Turntable & Blue Light, an introduction

I will never stop buying records. Vinyl pretty much trumps all. It's imperfect, scratches easily, skips if you walk too hard across the floor, and gets bent in your old dank living room or basement or wherever you've forgotten about it. But then you pull it out and it's like being 13, only without the braces and without the dyed goth hair and hot pink lipstick.

That awesome sound of the needle hitting the black (or red or blue or purple or green), the red light that comes on when you click the knob on, that s-w-e-e-e-e-t unreal so babe scratch of the needle along the gloomy grooves. It’s moody, temperamental and everything music should be, always changing its sound, every listen different. You can hold it in your hands, touch it, hug it, kiss it, open and unwrap it, feel its dark body against yours. Records are dark because they are real, they are things, objects that become charged with the feelings and impressions of everything around them. They’re bloody and warm, and bring it all back. You can live inside a record, inside its large covers and black, shiny orb…it’s a planet, and when you gently place it on the soft mat, it comes home in a way few things do anymore.

When I moved from San Francisco to New York, my turntable got busted. I tried taking it apart, readjusting the big rubber band, putting the base back, hard, willing it to work. It just wouldn’t turn. It was gone.

It took me a whole year to replace it: a combination of moving to New York – being broke, sublet-living and then 275-square-foot (if I’m lucky) studio-living, and semi-jobless – and simple inertia (or, the depression of just having moved to New York). I struggled in my tiny apartment to listen to music, with its one ridiculous square room, and miasmic noise from all the other apartments in the building (I could hear this woman sneezing and her boyfriend coughing through the vent) and prayed that I would find an apartment that would allow me to return to my previous state of being able to enjoy music. I would sit around for countless hours wondering if my apartment was bigger than a jail cell, and wondering why I was shelling out a thousand-plus for it.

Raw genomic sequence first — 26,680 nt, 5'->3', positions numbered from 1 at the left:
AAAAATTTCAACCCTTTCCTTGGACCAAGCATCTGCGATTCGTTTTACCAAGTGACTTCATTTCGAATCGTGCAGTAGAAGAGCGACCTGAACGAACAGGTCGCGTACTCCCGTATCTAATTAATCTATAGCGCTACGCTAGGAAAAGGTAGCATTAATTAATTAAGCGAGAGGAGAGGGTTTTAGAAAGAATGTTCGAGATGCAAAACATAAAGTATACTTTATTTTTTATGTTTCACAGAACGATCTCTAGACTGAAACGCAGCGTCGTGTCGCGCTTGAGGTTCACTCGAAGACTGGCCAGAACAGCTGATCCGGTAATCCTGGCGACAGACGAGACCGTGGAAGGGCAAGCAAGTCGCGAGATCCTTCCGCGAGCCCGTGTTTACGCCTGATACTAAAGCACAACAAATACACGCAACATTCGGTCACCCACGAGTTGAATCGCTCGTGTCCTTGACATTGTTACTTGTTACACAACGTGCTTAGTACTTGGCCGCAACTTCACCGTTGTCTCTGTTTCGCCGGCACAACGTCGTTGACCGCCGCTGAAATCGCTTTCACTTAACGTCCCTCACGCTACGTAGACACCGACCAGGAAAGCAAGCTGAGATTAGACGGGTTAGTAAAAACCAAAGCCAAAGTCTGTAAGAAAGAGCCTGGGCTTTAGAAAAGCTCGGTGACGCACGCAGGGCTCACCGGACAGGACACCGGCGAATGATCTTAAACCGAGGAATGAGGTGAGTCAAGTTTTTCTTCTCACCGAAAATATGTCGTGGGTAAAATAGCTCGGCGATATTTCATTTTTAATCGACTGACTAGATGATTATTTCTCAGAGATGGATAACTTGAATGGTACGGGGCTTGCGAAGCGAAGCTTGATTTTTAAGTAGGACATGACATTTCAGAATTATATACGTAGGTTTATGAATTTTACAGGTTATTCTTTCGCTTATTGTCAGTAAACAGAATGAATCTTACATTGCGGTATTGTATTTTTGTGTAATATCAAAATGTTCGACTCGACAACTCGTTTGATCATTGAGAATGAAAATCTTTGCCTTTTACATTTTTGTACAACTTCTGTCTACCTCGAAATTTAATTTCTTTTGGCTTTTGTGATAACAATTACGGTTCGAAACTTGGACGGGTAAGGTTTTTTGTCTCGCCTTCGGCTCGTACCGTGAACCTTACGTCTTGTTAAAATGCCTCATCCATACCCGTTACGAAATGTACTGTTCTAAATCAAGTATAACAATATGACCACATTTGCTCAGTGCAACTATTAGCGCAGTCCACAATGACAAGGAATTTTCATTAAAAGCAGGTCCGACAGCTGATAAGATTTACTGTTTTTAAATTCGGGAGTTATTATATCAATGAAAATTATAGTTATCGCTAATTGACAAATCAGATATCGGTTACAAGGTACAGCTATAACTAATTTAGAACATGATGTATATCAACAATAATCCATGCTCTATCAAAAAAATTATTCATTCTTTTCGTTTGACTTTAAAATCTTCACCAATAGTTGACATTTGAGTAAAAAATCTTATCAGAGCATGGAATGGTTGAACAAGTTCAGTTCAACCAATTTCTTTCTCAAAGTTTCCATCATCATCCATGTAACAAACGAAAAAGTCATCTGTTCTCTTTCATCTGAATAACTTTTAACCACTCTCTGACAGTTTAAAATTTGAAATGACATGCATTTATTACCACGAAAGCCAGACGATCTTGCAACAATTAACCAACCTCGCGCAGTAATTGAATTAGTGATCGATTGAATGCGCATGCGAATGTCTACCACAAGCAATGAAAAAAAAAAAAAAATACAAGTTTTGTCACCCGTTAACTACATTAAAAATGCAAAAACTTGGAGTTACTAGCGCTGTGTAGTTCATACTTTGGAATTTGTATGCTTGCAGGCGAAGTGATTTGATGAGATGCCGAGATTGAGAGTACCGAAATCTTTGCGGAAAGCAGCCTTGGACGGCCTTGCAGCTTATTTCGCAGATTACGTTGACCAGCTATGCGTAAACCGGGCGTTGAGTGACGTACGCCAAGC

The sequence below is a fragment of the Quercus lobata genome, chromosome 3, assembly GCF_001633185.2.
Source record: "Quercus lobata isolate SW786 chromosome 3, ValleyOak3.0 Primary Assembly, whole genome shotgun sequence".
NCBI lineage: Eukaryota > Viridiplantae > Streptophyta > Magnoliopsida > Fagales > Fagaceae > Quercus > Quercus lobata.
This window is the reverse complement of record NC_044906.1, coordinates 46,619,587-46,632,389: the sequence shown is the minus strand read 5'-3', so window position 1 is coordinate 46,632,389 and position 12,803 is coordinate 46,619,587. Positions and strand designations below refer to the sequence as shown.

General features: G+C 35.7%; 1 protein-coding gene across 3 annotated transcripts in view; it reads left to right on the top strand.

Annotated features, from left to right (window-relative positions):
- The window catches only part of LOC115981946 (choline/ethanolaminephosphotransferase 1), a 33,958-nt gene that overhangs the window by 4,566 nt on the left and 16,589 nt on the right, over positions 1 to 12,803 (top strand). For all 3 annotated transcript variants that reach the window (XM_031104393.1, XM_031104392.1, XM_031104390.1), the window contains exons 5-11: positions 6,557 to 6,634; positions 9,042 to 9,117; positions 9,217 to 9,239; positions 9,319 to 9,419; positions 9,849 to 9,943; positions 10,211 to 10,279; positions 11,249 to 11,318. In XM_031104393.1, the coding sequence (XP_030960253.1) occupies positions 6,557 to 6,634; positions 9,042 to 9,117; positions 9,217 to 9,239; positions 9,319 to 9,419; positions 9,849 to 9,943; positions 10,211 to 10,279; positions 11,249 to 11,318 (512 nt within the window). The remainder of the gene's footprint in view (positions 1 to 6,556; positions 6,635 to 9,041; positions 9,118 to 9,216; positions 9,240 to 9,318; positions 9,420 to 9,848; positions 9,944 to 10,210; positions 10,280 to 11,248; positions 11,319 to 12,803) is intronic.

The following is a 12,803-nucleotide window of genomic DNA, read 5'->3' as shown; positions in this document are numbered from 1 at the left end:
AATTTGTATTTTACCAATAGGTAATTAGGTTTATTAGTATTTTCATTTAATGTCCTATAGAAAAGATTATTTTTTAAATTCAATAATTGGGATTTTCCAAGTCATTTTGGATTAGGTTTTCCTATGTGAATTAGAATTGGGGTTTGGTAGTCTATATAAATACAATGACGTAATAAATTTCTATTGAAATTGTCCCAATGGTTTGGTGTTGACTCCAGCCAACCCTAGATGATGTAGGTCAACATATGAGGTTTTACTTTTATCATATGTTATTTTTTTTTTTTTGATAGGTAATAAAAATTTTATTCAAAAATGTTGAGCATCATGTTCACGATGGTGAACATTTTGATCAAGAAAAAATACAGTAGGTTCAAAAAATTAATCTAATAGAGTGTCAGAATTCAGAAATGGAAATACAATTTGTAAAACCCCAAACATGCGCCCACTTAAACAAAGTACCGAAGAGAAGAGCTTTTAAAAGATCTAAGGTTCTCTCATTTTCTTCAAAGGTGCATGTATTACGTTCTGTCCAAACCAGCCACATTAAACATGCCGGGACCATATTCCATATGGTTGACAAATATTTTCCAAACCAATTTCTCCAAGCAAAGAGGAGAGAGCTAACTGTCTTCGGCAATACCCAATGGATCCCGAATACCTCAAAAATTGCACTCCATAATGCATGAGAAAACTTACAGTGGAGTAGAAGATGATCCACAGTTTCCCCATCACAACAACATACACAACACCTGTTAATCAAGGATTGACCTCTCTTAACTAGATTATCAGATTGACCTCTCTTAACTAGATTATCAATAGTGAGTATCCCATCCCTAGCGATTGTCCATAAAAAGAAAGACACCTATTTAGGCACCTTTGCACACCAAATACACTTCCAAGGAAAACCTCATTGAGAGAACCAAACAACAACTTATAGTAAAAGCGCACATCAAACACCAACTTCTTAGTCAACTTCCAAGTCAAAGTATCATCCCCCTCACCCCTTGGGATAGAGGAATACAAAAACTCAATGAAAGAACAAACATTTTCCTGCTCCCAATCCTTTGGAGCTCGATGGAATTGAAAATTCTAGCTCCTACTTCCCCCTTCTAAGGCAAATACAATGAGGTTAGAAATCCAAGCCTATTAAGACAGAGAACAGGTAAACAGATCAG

Then I found it. The Shangri-La, the answer to all my problems in New York. This amazing, beautiful paradise of an apartment – and I could afford it (I had by this time acquired a JOB, which entailed working 17 hours a day, but at least I had a place to go every day, and every night, and every day…). It was decorated in classic 70s style, with a gorgeous linoleum floor in the kitchen and light fixtures from the most aesthetically challenged era in our history. And it had a lovely, hardwood-floored center room, which was perfect.

I moved in in August of 2003, and the move pretty much ended the Dark Days of my first year in New York. The move to the livable apartment gave me, pretty much, well, the will to actually live. Don’t let anyone tell you moving to New York won’t kill you. It will, but then, you’ll be reborn in a way you never thought possible, and it is all worth it.

So, for the next period of time, I became obsessed with decorating my apartment, but specifically, with regard to setting up a fine place to listen to music – and especially, my old records, which had sat, unplayed and unloved, in a dingy cardboard box that said, U-Haul, Go U-Haul! Every single Bowie, Zeppelin, and Sabbath album - along with Mama Cass, Appetite for Destruction, Nothing's Shocking and some heart-kept treasures from the 80s, which I’ll keep to myself, was lonely. And I did it – I finally purchased a new turntable. A beautiful, shiny Stanton, complete with its lovely landing pad, and its scrawled and swirly “Stanton,” white script on black felt. And with it, and for it, the first new records I bought: Extended Revelations for the Psychic Weaklings of the Western Civilization and Welcome to the Infant Freebase, The Soundtrack of Our Lives, and five beautiful John Coltrane albums. And I have continued to feed it with more records, year after year.

That is how the name for the magazine came to be – in my living room, I have my Stanton, my “The Man Who Fell To Earth” poster, an Aladdin Sane poster, a lava lamp, a blue Tibetan wall hanging and my pirate and skull beads from New Orleans, and my sweet, sweet record collection – and two blue light bulbs in the fabulous fake crystal chandelier hanging down, over this blessed of all blessed rooms.